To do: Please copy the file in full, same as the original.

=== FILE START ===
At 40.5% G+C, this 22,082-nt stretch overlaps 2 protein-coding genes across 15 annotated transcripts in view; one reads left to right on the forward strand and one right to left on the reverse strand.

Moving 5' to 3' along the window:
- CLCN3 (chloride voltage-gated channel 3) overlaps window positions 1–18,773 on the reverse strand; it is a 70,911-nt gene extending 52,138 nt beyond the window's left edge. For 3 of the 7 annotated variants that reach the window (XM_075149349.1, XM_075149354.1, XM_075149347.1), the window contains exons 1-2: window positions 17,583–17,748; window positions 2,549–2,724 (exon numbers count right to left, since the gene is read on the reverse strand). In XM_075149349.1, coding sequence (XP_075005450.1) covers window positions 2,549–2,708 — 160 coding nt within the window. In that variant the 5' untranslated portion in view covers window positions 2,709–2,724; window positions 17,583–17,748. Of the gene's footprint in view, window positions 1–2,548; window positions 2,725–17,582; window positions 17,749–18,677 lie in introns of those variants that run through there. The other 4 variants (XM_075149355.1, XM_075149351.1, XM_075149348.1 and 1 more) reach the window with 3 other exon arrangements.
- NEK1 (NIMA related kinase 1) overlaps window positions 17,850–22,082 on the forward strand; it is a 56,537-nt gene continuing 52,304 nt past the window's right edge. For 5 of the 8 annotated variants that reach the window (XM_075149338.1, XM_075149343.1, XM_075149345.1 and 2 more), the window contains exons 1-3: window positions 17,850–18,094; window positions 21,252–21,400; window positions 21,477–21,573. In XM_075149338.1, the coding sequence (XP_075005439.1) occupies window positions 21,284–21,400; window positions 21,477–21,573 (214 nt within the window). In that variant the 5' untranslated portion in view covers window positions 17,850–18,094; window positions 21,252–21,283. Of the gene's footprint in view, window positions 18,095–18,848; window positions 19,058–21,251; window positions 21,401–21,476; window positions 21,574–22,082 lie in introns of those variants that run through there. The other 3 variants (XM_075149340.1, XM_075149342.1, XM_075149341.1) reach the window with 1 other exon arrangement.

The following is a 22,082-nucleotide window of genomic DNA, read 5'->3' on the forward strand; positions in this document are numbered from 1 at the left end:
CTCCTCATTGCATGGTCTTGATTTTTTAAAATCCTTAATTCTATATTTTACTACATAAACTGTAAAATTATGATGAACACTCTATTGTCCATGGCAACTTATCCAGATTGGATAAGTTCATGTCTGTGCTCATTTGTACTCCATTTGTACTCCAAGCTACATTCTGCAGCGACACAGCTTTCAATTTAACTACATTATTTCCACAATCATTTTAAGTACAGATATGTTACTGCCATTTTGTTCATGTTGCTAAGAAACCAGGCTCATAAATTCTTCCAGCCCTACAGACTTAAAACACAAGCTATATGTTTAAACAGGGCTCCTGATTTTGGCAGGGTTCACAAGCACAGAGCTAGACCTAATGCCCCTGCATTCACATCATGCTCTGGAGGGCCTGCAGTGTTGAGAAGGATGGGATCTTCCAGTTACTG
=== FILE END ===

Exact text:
At 40.5% G+C, this 22,082-nt stretch overlaps 2 protein-coding genes across 15 annotated transcripts in view; one reads left to right on the forward strand and one right to left on the reverse strand.

Moving 5' to 3' along the window:
- CLCN3 (chloride voltage-gated channel 3) overlaps window positions 1–18,773 on the reverse strand; it is a 70,911-nt gene extending 52,138 nt beyond the window's left edge. For 3 of the 7 annotated variants that reach the window (XM_075149349.1, XM_075149354.1, XM_075149347.1), the window contains exons 1-2: window positions 17,583–17,748; window positions 2,549–2,724 (exon numbers count right to left, since the gene is read on the reverse strand). In XM_075149349.1, coding sequence (XP_075005450.1) covers window positions 2,549–2,708 — 160 coding nt within the window. In that variant the 5' untranslated portion in view covers window positions 2,709–2,724; window positions 17,583–17,748. Of the gene's footprint in view, window positions 1–2,548; window positions 2,725–17,582; window positions 17,749–18,677 lie in introns of those variants that run through there. The other 4 variants (XM_075149355.1, XM_075149351.1, XM_075149348.1 and 1 more) reach the window with 3 other exon arrangements.
- NEK1 (NIMA related kinase 1) overlaps window positions 17,850–22,082 on the forward strand; it is a 56,537-nt gene continuing 52,304 nt past the window's right edge. For 5 of the 8 annotated variants that reach the window (XM_075149338.1, XM_075149343.1, XM_075149345.1 and 2 more), the window contains exons 1-3: window positions 17,850–18,094; window positions 21,252–21,400; window positions 21,477–21,573. In XM_075149338.1, the coding sequence (XP_075005439.1) occupies window positions 21,284–21,400; window positions 21,477–21,573 (214 nt within the window). In that variant the 5' untranslated portion in view covers window positions 17,850–18,094; window positions 21,252–21,283. Of the gene's footprint in view, window positions 18,095–18,848; window positions 19,058–21,251; window positions 21,401–21,476; window positions 21,574–22,082 lie in introns of those variants that run through there. The other 3 variants (XM_075149340.1, XM_075149342.1, XM_075149341.1) reach the window with 1 other exon arrangement.

The following is a 22,082-nucleotide window of genomic DNA, read 5'->3' on the forward strand; positions in this document are numbered from 1 at the left end:
CTCCTCATTGCATGGTCTTGATTTTTTAAAATCCTTAATTCTATATTTTACTACATAAACTGTAAAATTATGATGAACACTCTATTGTCCATGGCAACTTATCCAGATTGGATAAGTTCATGTCTGTGCTCATTTGTACTCCATTTGTACTCCAAGCTACATTCTGCAGCGACACAGCTTTCAATTTAACTACATTATTTCCACAATCATTTTAAGTACAGATATGTTACTGCCATTTTGTTCATGTTGCTAAGAAACCAGGCTCATAAATTCTTCCAGCCCTACAGACTTAAAACACAAGCTATATGTTTAAACAGGGCTCCTGATTTTGGCAGGGTTCACAAGCACAGAGCTAGACCTAATGCCCCTGCATTCACATCATGCTCTGGAGGGCCTGCAGTGTTGAGAAGGATGGGATCTTCCAGTTACTG